Shop around and contact other ISPs in your new neighborhood

Find out which internet providers are available in your new area and which types of internet services they offer.

You can usually just type your new address into an ISP’s website and see what offers are available to you. Make sure to read the terms and conditions, as those terms can indicate promotional periods, fees, and other costs not included in the advertised price.

You can also use our free zip code tool to see all the internet providers available in your new area.

If the pricing and speeds from competing providers are substantially better than what your current provider is offering, consider the long-term cost of switching.

Want to learn more about internet providers? Check out the following reviews:

Compare the cost of staying with your current provider or switching to a new provider

Calculate the long-term cost of switching by factoring in installation costs, early termination fees, pricing increases after promotional periods end, and other costs.

Keep in mind that your short-term costs are often going to be cheaper with a new provider when you switch, especially if you’re not subject to ETFs from your previous ISP. However, when you factor in price increases after the promotional period ends, installation costs, and other fees, see if you’re really getting a better value over the long term.

Choose to stay or switch

Once you compare the cost and benefits of staying with your current internet company versus switching to a new provider, make a decision on whether to stay or switch. When staying in the same city, many people choose to just stay with the same ISP, especially if that provider offers a stable connection and fast speeds.

Staying put is convenient, and you already know what to expect in terms of customer service and network reliability. If you do choose to stay with your ISP, remember to ask your provider if you can use the same equipment (modem, etc.) or if you need to turn it in and get new equipment.

Schedule an installation date at your new place

The internet has become a utility, so it’s essential for most people to get their internet installed in a timely manner. So many people work from home now, and they need the internet available immediately upon moving into a new residence.

Schedule your internet installation prior to moving, so you can get a technician out on your first or second day in your new home. Don’t wait until you move in to get your installation scheduled. Also, ask if there’s anything you need to do to prepare for the installation, and make sure to complete those steps beforehand.

Return any equipment to your ISP

Even if you’re staying with the same provider, you may need to return your modem or other equipment to your ISP (this may happen if you’re moving far away or if you have older equipment).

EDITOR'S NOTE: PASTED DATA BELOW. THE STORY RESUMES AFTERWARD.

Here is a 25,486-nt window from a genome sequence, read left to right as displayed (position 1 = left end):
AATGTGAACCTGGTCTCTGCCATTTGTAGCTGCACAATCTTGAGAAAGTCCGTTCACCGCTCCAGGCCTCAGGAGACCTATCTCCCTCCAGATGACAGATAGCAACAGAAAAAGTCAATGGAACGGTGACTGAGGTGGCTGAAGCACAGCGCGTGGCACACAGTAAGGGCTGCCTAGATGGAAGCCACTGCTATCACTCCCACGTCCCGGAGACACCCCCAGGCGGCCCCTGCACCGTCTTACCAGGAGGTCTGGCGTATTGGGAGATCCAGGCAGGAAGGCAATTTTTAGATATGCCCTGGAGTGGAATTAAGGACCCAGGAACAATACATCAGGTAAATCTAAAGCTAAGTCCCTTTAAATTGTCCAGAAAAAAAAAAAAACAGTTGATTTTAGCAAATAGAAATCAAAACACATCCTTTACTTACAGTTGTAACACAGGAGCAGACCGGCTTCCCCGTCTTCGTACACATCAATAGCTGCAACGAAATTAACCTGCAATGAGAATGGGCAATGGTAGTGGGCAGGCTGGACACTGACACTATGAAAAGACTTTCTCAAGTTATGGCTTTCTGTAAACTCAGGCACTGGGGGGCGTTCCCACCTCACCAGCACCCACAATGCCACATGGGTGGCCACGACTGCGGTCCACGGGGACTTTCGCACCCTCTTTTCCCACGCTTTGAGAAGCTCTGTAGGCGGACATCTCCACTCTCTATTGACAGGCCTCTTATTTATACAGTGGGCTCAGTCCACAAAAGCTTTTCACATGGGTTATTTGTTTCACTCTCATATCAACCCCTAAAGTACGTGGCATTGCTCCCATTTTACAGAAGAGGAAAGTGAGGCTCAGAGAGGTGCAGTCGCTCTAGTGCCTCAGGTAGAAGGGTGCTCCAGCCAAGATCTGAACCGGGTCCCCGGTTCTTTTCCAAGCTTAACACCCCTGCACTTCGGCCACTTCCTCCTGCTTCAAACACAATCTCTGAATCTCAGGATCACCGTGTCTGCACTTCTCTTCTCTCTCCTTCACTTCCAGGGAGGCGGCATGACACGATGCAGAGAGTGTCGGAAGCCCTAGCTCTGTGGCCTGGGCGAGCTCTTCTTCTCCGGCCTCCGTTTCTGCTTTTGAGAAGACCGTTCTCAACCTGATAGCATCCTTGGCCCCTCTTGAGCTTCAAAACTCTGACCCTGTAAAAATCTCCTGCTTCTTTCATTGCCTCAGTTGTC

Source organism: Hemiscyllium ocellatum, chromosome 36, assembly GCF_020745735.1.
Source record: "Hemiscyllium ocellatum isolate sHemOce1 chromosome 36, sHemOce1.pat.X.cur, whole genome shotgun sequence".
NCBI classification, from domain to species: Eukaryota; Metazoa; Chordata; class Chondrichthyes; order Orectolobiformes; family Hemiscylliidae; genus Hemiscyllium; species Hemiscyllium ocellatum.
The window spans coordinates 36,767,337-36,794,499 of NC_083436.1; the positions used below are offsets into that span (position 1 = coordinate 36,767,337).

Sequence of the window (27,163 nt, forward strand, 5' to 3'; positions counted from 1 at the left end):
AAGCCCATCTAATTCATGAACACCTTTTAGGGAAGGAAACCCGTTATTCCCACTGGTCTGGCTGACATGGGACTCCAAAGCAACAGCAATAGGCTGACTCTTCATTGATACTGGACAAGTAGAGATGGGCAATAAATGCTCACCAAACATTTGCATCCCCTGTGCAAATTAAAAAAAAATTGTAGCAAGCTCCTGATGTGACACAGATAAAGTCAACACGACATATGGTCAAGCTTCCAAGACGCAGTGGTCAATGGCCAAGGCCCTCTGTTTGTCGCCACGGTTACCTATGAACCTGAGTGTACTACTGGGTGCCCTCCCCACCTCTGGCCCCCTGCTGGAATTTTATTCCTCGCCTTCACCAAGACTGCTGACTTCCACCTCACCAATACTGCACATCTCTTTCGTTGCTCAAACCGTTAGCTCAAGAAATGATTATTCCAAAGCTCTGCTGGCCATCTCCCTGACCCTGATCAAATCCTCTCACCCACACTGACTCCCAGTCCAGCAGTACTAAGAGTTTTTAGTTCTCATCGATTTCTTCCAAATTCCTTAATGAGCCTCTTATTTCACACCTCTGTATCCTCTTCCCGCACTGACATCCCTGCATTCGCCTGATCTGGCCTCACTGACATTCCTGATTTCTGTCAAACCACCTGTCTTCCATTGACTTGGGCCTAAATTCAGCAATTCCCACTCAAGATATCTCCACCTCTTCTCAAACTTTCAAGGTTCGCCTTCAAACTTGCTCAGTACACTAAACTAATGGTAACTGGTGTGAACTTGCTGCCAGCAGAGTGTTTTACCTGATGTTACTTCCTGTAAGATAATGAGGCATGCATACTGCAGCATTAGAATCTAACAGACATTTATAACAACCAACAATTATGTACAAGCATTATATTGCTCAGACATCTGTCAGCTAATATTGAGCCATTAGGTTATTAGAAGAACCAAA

If you’re switching providers, you’ll almost always need to return your equipment when you cancel your service. Find out what you need to return, when you need to return it by, and where you need to return it to avoid extra fees.

Consider whether or not you need a new router

Once your internet is installed at your new place, consider upgrading your router (especially if you have an older router or if you’re just using a wireless modem from the ISP).

Upgrading your router will allow you to take advantage of features like guest network access, better network traffic management, and enhanced parental controls.

For homes with a lot of devices, we recommend the TP-Link Archer AX6000.* For homes with fewer devices, we recommend a more affordable router like the TP-Link Archer A9.*

Now that you know how to move with your internet, here are your next steps.

Which internet providers are available in your new area?

Looking for the best internet available?

FAQ

Here are a few questions to consider before transferring your ISP or going with a new company.

Depending on your location and the specific ISPs, you can have two different internet providers in one house in some cases, but this is usually unnecessary. As an alternative, you can create additional networks for different users using your router’s guest network feature, using a Wi-Fi extender, or by using an additional router.*

Most ISPs will only allow one account per address, but this depends on the provider and your location. CenturyLink may allow customers to add a second internet line when they need more bandwidth.

In most cases, you can just drop off your equipment to the ISP’s local office. But different ISPs have different policies. AT&T asks customers to drop off their Wi-Fi gateway and power cord to the nearest UPS store.

Yes, you can move your router to your new home, but it’s a good idea to see which routers work best with your ISP and speeds and upgrade your router if necessary.

Catherine McNally
Written by
Catherine McNally
Catherine has a degree in journalism and an MBA, and has spent the last 10+ years writing everything from Okinawa travel guides to stories on Medium. She’s been online since AOL CDs were a thing and is an unapologetic PC gamer. She believes the internet is a necessity, not a luxury, and writes reviews and guides to help everyone stay connected. You can also find her on Twitter: @CMReviewsIt.